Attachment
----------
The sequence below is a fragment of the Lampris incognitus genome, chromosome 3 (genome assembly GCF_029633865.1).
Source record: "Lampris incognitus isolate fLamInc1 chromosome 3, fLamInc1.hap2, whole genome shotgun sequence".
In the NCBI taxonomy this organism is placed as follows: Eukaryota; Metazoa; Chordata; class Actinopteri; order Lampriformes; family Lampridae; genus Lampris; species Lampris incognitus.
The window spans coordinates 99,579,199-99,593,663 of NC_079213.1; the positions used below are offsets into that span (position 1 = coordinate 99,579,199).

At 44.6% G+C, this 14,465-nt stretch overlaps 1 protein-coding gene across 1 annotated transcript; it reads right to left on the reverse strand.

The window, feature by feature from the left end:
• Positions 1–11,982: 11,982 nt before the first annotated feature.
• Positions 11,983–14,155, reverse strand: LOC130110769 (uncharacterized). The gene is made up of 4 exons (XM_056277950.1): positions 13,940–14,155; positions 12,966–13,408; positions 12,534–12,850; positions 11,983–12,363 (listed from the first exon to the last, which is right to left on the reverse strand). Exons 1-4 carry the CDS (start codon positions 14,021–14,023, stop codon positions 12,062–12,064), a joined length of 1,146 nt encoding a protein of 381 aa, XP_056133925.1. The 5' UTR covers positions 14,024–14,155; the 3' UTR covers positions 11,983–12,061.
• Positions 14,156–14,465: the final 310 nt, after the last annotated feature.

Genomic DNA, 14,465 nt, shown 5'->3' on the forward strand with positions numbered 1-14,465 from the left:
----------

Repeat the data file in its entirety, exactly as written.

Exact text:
The sequence below is a fragment of the Lampris incognitus genome, chromosome 3 (genome assembly GCF_029633865.1).
Source record: "Lampris incognitus isolate fLamInc1 chromosome 3, fLamInc1.hap2, whole genome shotgun sequence".
In the NCBI taxonomy this organism is placed as follows: Eukaryota; Metazoa; Chordata; class Actinopteri; order Lampriformes; family Lampridae; genus Lampris; species Lampris incognitus.
The window spans coordinates 99,579,199-99,593,663 of NC_079213.1; the positions used below are offsets into that span (position 1 = coordinate 99,579,199).

At 44.6% G+C, this 14,465-nt stretch overlaps 1 protein-coding gene across 1 annotated transcript; it reads right to left on the reverse strand.

The window, feature by feature from the left end:
• Positions 1–11,982: 11,982 nt before the first annotated feature.
• Positions 11,983–14,155, reverse strand: LOC130110769 (uncharacterized). The gene is made up of 4 exons (XM_056277950.1): positions 13,940–14,155; positions 12,966–13,408; positions 12,534–12,850; positions 11,983–12,363 (listed from the first exon to the last, which is right to left on the reverse strand). Exons 1-4 carry the CDS (start codon positions 14,021–14,023, stop codon positions 12,062–12,064), a joined length of 1,146 nt encoding a protein of 381 aa, XP_056133925.1. The 5' UTR covers positions 14,024–14,155; the 3' UTR covers positions 11,983–12,061.
• Positions 14,156–14,465: the final 310 nt, after the last annotated feature.

Genomic DNA, 14,465 nt, shown 5'->3' on the forward strand with positions numbered 1-14,465 from the left: